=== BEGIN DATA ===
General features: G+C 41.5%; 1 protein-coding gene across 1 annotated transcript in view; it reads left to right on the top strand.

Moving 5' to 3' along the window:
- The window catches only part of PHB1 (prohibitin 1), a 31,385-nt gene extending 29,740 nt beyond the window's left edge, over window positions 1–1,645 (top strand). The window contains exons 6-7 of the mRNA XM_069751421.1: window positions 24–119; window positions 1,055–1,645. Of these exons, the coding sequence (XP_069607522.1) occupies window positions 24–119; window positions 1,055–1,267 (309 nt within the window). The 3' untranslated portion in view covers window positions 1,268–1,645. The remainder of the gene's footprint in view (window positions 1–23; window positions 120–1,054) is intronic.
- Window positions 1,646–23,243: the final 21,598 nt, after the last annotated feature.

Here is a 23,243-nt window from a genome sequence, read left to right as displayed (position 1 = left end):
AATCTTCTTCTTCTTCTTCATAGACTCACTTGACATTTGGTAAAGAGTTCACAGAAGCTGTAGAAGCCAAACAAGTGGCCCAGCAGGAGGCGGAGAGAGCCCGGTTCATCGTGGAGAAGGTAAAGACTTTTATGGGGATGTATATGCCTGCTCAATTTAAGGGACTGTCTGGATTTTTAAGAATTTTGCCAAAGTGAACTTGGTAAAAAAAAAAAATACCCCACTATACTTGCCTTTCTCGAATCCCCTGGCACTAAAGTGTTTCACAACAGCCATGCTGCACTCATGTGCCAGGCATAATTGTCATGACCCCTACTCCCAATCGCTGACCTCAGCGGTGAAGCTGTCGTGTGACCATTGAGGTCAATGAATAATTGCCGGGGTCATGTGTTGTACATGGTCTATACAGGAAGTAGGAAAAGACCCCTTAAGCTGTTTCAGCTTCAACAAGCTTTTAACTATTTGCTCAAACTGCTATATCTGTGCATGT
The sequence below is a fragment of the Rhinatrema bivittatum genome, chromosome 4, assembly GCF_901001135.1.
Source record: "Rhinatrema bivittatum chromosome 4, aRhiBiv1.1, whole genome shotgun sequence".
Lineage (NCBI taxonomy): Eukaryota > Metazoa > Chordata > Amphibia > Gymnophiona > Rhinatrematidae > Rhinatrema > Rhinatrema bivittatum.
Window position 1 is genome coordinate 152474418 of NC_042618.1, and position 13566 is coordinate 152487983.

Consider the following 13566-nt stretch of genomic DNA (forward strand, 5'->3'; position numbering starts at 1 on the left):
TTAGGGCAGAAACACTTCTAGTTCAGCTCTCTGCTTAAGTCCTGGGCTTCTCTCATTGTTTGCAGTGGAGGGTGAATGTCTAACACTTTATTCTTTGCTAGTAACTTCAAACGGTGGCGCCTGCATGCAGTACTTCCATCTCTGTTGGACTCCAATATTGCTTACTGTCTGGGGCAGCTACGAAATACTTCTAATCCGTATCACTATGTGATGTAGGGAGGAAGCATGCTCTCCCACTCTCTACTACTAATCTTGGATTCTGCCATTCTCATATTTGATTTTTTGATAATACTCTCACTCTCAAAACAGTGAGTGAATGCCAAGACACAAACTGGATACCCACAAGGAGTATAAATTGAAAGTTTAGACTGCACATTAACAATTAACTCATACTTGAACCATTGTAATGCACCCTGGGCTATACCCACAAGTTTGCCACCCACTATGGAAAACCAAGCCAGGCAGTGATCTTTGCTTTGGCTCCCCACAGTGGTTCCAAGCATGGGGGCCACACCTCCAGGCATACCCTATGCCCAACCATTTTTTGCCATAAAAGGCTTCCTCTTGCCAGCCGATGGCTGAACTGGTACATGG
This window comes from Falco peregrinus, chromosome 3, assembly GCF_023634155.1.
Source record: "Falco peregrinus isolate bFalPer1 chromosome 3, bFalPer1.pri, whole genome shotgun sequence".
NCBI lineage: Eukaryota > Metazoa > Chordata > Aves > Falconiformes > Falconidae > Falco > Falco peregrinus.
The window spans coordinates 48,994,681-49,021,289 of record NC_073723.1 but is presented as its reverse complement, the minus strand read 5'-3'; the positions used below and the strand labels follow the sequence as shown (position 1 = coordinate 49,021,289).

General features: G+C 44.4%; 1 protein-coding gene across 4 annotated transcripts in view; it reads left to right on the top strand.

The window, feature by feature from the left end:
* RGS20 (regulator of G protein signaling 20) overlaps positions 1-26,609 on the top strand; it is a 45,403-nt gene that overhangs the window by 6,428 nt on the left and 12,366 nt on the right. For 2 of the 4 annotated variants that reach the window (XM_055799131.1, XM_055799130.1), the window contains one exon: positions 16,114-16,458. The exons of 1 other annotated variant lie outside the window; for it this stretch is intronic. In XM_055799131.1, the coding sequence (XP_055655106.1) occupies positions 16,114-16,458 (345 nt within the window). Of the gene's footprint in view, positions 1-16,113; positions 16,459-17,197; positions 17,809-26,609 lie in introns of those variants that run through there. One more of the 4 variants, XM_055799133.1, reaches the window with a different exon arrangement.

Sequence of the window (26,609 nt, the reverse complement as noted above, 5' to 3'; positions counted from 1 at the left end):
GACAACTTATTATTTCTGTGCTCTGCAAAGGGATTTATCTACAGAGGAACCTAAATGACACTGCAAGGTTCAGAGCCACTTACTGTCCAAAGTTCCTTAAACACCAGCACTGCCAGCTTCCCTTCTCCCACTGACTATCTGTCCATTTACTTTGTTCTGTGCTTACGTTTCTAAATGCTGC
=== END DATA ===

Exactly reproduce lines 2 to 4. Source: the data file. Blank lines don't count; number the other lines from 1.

Moving 5' to 3' along the window:
- The window catches only part of PHB1 (prohibitin 1), a 31,385-nt gene extending 29,740 nt beyond the window's left edge, over window positions 1–1,645 (top strand). The window contains exons 6-7 of the mRNA XM_069751421.1: window positions 24–119; window positions 1,055–1,645. Of these exons, the coding sequence (XP_069607522.1) occupies window positions 24–119; window positions 1,055–1,267 (309 nt within the window). The 3' untranslated portion in view covers window positions 1,268–1,645. The remainder of the gene's footprint in view (window positions 1–23; window positions 120–1,054) is intronic.
- Window positions 1,646–23,243: the final 21,598 nt, after the last annotated feature.